Blended wines are some of the most complex and interesting types of wines. In fact, they’re just like the fruit salad of the wine world – a delicious mix of all the best bits of different varietals. Here is everything you need to know about the basics of blended wines so you can begin your appreciation of this delicious drop.
What is the difference between varietals and blends?
In simple words, a standard varietal, such as Chardonnay, is made from a single type of grape. The grapes may be sourced from different wine regions or vineyards, but the type of grape remains the same. While on the other hand, a blended wine is exactly as it sounds, a wine made up of a blend of different types of grapes. It can be common for blends to combine different varieties of grape from the same region. For example, Champagne is actually a blend of chardonnay, pinot meunier and pinot noir grown in the region of Champagne.
How are blends made?
The process of blending wine can occur during or after fermentation. Co-fermentation results in changes to the biochemical composition of the wine, for example it can result in a wine with the flavour characteristics of a white wine but the rich deep colour of a red. If the wine is blended after fermentation, the wine is very simply mixed together in a steel tank, or cuvee, and then aged, sometimes of oak barrels.
A blended wine is made up of a mix of at least 40-50 per cent of one type of grape and two or more additional types of grapes. Blends can be made from both red and white varietals and in some cases the blend may even consist of red and white grapes. An example of a wine blended from red and white grapes is Côte-Rôtie, which is produced in France’s Rhone region.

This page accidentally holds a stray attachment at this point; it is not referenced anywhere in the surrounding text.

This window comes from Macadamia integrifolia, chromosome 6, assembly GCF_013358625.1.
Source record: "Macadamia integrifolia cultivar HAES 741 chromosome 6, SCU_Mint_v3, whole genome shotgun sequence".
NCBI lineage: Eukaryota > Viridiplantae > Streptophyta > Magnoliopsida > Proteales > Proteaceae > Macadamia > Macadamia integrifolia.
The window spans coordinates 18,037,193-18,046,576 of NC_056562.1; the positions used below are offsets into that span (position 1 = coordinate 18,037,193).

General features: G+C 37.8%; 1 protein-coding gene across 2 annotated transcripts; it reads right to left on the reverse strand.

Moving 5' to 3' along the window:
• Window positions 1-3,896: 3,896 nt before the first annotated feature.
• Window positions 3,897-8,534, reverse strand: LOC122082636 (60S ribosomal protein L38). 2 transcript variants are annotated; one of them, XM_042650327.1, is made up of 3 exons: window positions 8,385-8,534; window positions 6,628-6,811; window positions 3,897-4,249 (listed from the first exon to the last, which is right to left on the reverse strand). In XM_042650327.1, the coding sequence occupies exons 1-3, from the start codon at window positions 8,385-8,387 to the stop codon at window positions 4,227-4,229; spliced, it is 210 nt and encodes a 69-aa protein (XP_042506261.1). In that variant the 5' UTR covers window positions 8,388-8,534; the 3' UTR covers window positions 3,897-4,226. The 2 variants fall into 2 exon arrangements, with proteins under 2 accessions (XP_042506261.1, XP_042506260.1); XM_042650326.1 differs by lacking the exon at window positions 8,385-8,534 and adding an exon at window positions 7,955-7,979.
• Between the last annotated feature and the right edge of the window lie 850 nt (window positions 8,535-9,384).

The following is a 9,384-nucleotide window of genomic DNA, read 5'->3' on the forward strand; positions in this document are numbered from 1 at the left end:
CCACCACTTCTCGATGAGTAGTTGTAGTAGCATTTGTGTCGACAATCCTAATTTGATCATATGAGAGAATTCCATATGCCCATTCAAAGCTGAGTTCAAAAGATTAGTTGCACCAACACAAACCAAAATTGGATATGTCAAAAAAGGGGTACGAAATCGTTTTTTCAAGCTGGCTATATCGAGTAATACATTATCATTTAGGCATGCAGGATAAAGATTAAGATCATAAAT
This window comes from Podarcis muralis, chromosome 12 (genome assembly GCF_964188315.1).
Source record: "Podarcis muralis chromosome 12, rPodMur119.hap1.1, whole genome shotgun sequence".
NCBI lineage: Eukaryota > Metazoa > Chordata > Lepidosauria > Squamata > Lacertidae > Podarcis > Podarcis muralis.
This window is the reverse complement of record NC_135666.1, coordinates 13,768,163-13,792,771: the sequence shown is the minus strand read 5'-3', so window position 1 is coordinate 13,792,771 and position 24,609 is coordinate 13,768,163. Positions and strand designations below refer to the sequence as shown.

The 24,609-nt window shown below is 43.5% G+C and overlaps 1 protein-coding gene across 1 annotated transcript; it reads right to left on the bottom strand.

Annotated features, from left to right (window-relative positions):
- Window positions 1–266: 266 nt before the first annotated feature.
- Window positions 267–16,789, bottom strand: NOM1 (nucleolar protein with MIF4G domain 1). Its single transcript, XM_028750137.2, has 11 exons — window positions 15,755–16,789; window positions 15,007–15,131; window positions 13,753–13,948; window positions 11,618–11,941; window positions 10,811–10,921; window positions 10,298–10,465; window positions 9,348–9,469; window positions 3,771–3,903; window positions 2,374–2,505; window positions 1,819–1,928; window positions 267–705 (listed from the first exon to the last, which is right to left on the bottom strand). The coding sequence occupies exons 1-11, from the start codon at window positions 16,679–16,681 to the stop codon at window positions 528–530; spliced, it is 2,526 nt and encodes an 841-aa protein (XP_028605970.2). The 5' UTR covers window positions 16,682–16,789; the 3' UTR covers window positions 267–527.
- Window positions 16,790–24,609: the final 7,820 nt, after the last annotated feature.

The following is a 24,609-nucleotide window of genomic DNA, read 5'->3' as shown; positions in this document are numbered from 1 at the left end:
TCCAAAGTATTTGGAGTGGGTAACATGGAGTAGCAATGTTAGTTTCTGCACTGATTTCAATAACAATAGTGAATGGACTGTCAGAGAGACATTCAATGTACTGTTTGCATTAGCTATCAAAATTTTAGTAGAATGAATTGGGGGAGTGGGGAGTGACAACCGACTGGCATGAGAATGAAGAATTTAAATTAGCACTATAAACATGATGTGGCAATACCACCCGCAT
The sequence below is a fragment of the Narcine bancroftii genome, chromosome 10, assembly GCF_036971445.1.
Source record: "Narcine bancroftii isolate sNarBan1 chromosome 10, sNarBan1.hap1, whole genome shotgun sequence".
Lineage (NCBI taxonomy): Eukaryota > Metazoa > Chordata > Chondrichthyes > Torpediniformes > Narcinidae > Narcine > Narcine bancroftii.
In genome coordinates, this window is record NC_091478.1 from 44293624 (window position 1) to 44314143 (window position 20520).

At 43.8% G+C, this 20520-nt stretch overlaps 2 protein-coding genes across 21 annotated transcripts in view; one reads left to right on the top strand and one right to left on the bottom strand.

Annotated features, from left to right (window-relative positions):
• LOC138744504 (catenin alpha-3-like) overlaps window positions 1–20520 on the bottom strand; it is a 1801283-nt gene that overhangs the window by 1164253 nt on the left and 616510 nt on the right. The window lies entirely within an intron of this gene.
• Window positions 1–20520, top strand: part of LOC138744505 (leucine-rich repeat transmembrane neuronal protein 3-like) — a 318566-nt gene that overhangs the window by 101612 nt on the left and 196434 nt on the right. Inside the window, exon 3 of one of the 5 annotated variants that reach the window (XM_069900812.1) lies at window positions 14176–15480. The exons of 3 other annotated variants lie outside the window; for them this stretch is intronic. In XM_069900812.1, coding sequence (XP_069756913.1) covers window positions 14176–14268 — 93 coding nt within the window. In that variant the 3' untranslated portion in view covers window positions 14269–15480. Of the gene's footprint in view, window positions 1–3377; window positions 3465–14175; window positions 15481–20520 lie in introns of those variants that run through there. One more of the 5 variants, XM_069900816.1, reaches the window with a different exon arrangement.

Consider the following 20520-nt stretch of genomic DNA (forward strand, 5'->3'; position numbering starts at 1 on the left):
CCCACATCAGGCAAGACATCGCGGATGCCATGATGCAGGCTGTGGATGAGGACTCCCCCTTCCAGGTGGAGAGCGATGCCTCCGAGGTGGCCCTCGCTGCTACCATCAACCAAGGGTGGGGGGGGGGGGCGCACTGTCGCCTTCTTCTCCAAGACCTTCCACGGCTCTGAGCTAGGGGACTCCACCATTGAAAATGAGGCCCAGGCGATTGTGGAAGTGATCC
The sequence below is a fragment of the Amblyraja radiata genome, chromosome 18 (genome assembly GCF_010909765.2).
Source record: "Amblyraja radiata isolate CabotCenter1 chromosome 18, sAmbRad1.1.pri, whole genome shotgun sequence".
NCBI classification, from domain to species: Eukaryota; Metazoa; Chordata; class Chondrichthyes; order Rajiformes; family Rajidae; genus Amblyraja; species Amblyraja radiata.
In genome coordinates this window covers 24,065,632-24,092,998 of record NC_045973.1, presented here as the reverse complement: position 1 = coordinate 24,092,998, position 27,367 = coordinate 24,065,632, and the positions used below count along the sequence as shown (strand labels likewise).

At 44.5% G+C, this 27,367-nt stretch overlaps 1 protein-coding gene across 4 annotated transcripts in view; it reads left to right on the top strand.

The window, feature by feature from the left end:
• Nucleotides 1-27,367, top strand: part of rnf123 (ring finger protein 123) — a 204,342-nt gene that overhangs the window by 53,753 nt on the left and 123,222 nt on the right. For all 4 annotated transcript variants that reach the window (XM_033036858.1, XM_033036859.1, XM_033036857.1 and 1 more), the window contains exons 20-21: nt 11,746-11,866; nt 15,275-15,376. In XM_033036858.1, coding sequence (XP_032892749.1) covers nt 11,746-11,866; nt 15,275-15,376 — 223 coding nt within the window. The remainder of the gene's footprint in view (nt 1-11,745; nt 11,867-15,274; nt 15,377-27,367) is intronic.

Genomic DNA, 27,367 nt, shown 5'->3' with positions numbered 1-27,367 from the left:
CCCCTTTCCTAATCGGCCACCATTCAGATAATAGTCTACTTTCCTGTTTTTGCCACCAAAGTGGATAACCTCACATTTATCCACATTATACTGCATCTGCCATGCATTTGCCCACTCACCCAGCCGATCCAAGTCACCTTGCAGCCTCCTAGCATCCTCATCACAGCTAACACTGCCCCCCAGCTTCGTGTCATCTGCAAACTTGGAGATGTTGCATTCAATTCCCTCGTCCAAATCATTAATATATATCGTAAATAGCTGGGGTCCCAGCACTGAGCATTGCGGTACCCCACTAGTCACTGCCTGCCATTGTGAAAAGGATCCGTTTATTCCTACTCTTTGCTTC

What are the benefits of blending?
Wine is blended to add more complexity and texture to the final result. The aim is to balance the different characteristics, such as acidity, tannins etc, to create something delicious that stimulates the different parts of your mouth. For example, if a wine has strong acidity, it might be blended with something softer for a fuller mouth feel, or a wine with a strong start could be blended with a wine with a lingering finish. This way you get the very best of each wine. Ultimately a good blended wine is greater than the sum of its parts.
When it comes to blending, the options are simply endless. Winemakers are becoming more daring and innovative with their blends, mixing non-traditional grapes to create exciting and delicious drops. See the list below for some fantastic Australian blended wines for you to try.
Australian Blended Wines
Balnaves of Coonawarra The Blend, Grosset Semillon Sauvignon Blanc, Penfolds Grange, Yalumba The Signature, Arenberg d’ Arry Shiraz Grenache